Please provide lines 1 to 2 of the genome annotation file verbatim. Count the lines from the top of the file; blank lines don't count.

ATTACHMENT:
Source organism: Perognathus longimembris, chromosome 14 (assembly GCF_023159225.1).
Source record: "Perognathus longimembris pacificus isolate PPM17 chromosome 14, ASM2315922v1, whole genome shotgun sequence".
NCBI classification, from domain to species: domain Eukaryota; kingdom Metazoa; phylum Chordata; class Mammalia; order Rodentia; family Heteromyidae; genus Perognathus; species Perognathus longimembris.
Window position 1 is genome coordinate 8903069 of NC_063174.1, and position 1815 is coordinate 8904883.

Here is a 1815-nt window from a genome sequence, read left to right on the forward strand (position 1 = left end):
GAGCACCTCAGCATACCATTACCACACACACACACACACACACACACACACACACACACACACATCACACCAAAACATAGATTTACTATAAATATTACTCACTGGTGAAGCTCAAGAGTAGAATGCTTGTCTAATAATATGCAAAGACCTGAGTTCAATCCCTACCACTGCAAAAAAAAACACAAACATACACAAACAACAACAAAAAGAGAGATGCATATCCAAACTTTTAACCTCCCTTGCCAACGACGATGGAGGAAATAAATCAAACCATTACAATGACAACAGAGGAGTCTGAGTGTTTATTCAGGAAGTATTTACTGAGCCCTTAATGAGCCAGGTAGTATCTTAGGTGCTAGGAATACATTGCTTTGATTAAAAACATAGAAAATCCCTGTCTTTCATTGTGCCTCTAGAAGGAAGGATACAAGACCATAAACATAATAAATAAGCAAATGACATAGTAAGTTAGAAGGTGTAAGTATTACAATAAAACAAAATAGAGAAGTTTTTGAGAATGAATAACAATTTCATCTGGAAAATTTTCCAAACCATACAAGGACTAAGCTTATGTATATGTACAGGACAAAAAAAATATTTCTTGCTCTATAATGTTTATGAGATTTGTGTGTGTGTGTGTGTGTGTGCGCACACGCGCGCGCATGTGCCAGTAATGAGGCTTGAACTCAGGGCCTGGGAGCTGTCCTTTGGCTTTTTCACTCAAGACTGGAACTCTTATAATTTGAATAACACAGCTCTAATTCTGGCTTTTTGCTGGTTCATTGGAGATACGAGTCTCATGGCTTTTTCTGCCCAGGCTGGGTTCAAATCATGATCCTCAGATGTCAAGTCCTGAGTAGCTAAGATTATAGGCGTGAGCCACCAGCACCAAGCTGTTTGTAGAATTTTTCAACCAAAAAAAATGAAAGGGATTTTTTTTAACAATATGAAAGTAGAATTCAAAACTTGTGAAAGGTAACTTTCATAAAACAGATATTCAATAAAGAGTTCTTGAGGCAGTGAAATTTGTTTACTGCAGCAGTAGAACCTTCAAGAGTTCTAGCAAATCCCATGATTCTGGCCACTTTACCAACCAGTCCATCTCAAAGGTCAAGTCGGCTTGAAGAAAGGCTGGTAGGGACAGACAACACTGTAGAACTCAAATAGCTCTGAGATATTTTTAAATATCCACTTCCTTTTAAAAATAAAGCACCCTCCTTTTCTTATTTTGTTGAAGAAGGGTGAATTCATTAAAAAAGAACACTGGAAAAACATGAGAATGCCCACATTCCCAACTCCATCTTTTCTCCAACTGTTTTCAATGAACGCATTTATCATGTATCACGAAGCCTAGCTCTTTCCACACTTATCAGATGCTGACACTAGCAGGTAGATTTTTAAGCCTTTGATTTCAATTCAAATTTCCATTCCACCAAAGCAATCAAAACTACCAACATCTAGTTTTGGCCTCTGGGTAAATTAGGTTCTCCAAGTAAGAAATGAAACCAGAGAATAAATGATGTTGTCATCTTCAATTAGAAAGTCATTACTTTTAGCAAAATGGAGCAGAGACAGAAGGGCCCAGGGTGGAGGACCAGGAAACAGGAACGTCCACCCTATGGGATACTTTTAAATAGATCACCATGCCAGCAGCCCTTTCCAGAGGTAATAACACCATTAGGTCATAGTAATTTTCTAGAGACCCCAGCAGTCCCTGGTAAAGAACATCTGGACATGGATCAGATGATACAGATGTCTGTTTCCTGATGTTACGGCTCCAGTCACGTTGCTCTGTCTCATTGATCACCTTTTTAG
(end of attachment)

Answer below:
Source organism: Perognathus longimembris, chromosome 14 (assembly GCF_023159225.1).
Source record: "Perognathus longimembris pacificus isolate PPM17 chromosome 14, ASM2315922v1, whole genome shotgun sequence".